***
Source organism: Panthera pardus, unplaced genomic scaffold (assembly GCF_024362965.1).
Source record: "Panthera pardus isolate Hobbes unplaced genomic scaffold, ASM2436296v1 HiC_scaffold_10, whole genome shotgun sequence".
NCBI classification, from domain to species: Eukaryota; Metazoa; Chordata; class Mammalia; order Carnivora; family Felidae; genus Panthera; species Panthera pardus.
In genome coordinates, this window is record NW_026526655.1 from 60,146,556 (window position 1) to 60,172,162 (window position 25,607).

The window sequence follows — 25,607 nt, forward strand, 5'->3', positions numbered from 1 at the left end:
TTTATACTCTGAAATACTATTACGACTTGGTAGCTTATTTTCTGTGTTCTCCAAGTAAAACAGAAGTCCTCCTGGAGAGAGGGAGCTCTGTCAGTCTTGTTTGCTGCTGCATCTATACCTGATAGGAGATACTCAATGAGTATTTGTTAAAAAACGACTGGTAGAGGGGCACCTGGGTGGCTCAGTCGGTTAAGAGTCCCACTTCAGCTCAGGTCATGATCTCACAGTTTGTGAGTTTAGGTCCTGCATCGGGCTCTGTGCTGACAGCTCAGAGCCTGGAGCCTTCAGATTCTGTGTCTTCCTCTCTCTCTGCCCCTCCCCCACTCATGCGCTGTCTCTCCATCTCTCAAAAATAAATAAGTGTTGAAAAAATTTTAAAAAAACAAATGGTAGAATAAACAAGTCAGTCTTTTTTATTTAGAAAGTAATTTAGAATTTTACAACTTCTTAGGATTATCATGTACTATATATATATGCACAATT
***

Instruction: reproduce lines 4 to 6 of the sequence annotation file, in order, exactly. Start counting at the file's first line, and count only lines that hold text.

In genome coordinates, this window is record NW_026526655.1 from 60,146,556 (window position 1) to 60,172,162 (window position 25,607).

The window sequence follows — 25,607 nt, forward strand, 5'->3', positions numbered from 1 at the left end:
TTTATACTCTGAAATACTATTACGACTTGGTAGCTTATTTTCTGTGTTCTCCAAGTAAAACAGAAGTCCTCCTGGAGAGAGGGAGCTCTGTCAGTCTTGTTTGCTGCTGCATCTATACCTGATAGGAGATACTCAATGAGTATTTGTTAAAAAACGACTGGTAGAGGGGCACCTGGGTGGCTCAGTCGGTTAAGAGTCCCACTTCAGCTCAGGTCATGATCTCACAGTTTGTGAGTTTAGGTCCTGCATCGGGCTCTGTGCTGACAGCTCAGAGCCTGGAGCCTTCAGATTCTGTGTCTTCCTCTCTCTCTGCCCCTCCCCCACTCATGCGCTGTCTCTCCATCTCTCAAAAATAAATAAGTGTTGAAAAAATTTTAAAAAAACAAATGGTAGAATAAACAAGTCAGTCTTTTTTATTTAGAAAGTAATTTAGAATTTTACAACTTCTTAGGATTATCATGTACTATATATATATGCACAATT